While we know that most fatal crashes involve one moving vehicle colliding into another, fatal crashes with parked cars can also be common – especially in states with densely populated areas like southern California and the Northeast. Interestingly, collisions with parked cars were also significant in Alaska.
Fatal crashes involving bicyclists occur most in places with pedestrian-friendly and bicyclist-friendly weather, such as California, Florida, and Hawaii. Bicyclists, however, are extremely vulnerable on U.S. roadways and street design is overwhelmingly motor vehicle-centric.
Fatal crashes involving collisions with live animals were most common in the midwest and northwest including North Dakota, South Dakota, Nebraska, Minnesota, and Wisconsin, but also areas within Texas Kansas, and unsurprisingly: Alaska. Animal-car collisions more frequently take place in high-speed, low-volume rural roads with a higher wildlife population and hunting popularity.
Wildlife-related vehicle crashes are also more likely to occur in the fall – when there is an increase in animal activity on roadways due to migration, mating, or hunting season and more driving in less daylight. According to the Federal Highway Administration (FHWA), the most commonly reported wildlife-vehicle collisions involve deer.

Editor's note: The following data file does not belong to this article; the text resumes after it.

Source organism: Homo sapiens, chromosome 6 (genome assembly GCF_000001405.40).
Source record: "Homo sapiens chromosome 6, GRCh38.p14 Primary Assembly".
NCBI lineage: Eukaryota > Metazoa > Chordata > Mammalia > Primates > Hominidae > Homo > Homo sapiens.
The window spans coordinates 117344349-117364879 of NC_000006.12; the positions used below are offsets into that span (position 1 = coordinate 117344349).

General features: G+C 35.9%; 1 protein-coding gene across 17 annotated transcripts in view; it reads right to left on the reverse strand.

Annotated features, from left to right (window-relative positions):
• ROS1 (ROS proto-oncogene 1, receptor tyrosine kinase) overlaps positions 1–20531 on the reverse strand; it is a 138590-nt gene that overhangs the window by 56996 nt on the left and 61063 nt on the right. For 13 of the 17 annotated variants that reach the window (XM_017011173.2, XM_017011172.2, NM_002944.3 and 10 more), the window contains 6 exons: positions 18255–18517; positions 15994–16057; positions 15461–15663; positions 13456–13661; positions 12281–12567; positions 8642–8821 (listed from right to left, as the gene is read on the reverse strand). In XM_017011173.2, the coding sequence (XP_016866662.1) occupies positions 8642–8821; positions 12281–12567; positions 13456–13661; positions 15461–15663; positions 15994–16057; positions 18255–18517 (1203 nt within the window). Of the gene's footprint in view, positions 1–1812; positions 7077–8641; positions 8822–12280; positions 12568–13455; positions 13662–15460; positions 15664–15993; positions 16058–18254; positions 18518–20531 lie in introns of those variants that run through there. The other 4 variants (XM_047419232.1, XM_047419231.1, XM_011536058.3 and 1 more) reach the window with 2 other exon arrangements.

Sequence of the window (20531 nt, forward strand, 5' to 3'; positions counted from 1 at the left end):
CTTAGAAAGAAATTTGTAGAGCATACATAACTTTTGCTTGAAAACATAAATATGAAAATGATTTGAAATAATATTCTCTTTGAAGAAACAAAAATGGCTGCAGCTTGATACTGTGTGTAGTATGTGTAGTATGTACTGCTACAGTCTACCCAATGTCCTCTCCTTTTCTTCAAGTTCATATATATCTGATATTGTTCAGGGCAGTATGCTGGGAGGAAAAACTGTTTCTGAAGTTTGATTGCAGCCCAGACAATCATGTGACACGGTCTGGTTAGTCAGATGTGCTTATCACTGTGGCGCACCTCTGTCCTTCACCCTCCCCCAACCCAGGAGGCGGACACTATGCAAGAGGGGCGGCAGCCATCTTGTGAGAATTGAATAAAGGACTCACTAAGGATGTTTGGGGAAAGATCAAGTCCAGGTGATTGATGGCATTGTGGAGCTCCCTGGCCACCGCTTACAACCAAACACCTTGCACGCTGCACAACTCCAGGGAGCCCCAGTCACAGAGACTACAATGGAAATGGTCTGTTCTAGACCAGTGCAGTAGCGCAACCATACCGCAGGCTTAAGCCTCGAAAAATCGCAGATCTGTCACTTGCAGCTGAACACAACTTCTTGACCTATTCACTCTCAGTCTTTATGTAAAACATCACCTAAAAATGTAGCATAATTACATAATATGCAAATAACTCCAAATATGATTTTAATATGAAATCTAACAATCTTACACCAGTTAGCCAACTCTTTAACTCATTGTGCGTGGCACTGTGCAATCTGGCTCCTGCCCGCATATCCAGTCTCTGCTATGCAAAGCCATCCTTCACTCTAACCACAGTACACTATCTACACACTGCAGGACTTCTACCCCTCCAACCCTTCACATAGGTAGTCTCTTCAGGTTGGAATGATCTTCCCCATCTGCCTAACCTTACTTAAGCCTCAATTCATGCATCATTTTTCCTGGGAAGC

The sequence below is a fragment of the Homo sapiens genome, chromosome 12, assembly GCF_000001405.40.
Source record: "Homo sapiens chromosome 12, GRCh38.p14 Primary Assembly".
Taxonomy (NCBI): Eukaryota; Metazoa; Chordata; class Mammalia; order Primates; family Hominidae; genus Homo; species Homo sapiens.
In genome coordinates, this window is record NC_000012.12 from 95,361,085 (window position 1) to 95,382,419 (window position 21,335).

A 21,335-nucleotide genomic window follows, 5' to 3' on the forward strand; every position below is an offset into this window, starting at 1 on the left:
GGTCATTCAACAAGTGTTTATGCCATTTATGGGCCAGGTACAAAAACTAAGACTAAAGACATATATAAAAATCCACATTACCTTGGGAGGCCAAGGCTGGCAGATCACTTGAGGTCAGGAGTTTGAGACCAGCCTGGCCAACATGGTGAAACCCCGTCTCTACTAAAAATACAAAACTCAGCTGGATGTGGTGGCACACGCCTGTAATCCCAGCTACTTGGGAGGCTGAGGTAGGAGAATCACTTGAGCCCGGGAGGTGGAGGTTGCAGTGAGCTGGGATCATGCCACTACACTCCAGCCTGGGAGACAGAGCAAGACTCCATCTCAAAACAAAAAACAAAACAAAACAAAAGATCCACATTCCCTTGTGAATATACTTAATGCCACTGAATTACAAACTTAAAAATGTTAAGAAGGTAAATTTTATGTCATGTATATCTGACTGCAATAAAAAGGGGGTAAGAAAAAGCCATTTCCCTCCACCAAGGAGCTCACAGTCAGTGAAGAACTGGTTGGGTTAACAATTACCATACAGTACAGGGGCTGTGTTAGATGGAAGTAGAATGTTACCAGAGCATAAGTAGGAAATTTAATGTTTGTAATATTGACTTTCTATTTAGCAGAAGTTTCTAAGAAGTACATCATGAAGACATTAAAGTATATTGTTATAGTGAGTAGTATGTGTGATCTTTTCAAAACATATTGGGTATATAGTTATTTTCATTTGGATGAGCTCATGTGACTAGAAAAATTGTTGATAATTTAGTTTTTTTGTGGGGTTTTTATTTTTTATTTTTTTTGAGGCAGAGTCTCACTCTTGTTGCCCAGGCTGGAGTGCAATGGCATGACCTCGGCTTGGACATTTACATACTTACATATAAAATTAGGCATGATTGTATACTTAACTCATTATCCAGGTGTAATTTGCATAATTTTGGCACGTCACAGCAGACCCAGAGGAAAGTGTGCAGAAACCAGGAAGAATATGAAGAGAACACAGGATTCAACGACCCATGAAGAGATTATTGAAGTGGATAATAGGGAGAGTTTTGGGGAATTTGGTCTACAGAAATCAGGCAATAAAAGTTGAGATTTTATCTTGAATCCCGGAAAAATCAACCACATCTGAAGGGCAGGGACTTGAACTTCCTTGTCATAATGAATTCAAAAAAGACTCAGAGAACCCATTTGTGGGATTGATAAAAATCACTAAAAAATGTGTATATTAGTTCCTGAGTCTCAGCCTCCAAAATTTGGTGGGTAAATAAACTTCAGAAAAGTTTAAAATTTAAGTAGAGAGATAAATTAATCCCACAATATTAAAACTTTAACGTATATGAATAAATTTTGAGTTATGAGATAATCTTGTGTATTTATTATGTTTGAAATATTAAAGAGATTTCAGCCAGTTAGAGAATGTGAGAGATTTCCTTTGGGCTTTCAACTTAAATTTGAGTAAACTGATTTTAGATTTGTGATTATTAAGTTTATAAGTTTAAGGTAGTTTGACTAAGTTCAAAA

Fatal crashes caused by collisions with snowbanks occurred most often in Alaska, the northeastern states, New York, Vermont, and Maine, and portions of Colorado and Wyoming. Winter storms move through these states, forming snowbanks that can eventually get high enough to limit visibility for drivers. High snowbanks are dangerous, as they block the driver’s view of oncoming traffic when they are merging onto a roadway or entering an intersection – significantly increasing the risk of a collision.
Fatal collisions with boulders were overwhelmingly clustered in the western states of Washington, Oregon, northern California, and Colorado, as well as Maine and New Hampshire.
Fatal crashes caused by collisions with bridges most often occurred in the midwest and southern states including Kansas and Oklahoma, but also in Montana. Ice on bridges can contribute to bridge-related fatal crashes – especially in areas that aren’t equipped to drive in the snow and are speeding.
This study is based on 20 years of fatal crash data (2000-2019) from the National Highway Traffic Safety Administration (NHTSA) and data analysis by 1point21 Interactive.